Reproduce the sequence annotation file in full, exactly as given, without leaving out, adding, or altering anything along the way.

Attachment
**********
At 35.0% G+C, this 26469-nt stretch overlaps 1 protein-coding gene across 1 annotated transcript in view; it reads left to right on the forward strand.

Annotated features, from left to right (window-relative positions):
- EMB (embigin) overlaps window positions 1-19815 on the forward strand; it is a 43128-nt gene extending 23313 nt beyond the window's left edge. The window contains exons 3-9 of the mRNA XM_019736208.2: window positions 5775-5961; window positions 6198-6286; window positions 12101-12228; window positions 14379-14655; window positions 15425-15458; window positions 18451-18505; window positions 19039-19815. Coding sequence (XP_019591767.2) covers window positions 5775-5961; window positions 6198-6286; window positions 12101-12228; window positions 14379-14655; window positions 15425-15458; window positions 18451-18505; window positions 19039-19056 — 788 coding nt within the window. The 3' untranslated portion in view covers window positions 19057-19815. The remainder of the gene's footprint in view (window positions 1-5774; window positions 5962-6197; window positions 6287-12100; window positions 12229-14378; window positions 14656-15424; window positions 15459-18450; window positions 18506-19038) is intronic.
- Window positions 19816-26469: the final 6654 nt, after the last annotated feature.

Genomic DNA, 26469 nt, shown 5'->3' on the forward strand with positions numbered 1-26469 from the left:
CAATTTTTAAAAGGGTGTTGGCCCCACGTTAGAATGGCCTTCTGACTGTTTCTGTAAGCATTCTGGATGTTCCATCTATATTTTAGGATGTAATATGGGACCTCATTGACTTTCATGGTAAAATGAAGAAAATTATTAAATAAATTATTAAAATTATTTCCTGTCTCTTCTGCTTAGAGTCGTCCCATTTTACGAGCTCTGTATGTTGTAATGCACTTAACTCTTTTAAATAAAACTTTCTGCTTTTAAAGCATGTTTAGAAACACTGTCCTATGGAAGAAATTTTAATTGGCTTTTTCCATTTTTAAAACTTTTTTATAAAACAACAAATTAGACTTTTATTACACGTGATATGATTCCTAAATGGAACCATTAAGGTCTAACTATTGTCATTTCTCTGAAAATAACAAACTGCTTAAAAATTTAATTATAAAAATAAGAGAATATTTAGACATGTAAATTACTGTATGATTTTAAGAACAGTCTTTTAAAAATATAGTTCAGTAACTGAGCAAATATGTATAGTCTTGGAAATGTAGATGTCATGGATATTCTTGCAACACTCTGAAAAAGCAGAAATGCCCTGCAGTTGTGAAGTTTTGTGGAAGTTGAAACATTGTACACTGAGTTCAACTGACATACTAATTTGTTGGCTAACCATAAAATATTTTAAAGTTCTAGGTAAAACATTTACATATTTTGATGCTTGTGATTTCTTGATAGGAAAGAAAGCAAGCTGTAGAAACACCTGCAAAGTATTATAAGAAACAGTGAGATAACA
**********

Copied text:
At 35.0% G+C, this 26469-nt stretch overlaps 1 protein-coding gene across 1 annotated transcript in view; it reads left to right on the forward strand.

Annotated features, from left to right (window-relative positions):
- EMB (embigin) overlaps window positions 1-19815 on the forward strand; it is a 43128-nt gene extending 23313 nt beyond the window's left edge. The window contains exons 3-9 of the mRNA XM_019736208.2: window positions 5775-5961; window positions 6198-6286; window positions 12101-12228; window positions 14379-14655; window positions 15425-15458; window positions 18451-18505; window positions 19039-19815. Coding sequence (XP_019591767.2) covers window positions 5775-5961; window positions 6198-6286; window positions 12101-12228; window positions 14379-14655; window positions 15425-15458; window positions 18451-18505; window positions 19039-19056 — 788 coding nt within the window. The 3' untranslated portion in view covers window positions 19057-19815. The remainder of the gene's footprint in view (window positions 1-5774; window positions 5962-6197; window positions 6287-12100; window positions 12229-14378; window positions 14656-15424; window positions 15459-18450; window positions 18506-19038) is intronic.
- Window positions 19816-26469: the final 6654 nt, after the last annotated feature.

Genomic DNA, 26469 nt, shown 5'->3' on the forward strand with positions numbered 1-26469 from the left:
CAATTTTTAAAAGGGTGTTGGCCCCACGTTAGAATGGCCTTCTGACTGTTTCTGTAAGCATTCTGGATGTTCCATCTATATTTTAGGATGTAATATGGGACCTCATTGACTTTCATGGTAAAATGAAGAAAATTATTAAATAAATTATTAAAATTATTTCCTGTCTCTTCTGCTTAGAGTCGTCCCATTTTACGAGCTCTGTATGTTGTAATGCACTTAACTCTTTTAAATAAAACTTTCTGCTTTTAAAGCATGTTTAGAAACACTGTCCTATGGAAGAAATTTTAATTGGCTTTTTCCATTTTTAAAACTTTTTTATAAAACAACAAATTAGACTTTTATTACACGTGATATGATTCCTAAATGGAACCATTAAGGTCTAACTATTGTCATTTCTCTGAAAATAACAAACTGCTTAAAAATTTAATTATAAAAATAAGAGAATATTTAGACATGTAAATTACTGTATGATTTTAAGAACAGTCTTTTAAAAATATAGTTCAGTAACTGAGCAAATATGTATAGTCTTGGAAATGTAGATGTCATGGATATTCTTGCAACACTCTGAAAAAGCAGAAATGCCCTGCAGTTGTGAAGTTTTGTGGAAGTTGAAACATTGTACACTGAGTTCAACTGACATACTAATTTGTTGGCTAACCATAAAATATTTTAAAGTTCTAGGTAAAACATTTACATATTTTGATGCTTGTGATTTCTTGATAGGAAAGAAAGCAAGCTGTAGAAACACCTGCAAAGTATTATAAGAAACAGTGAGATAACA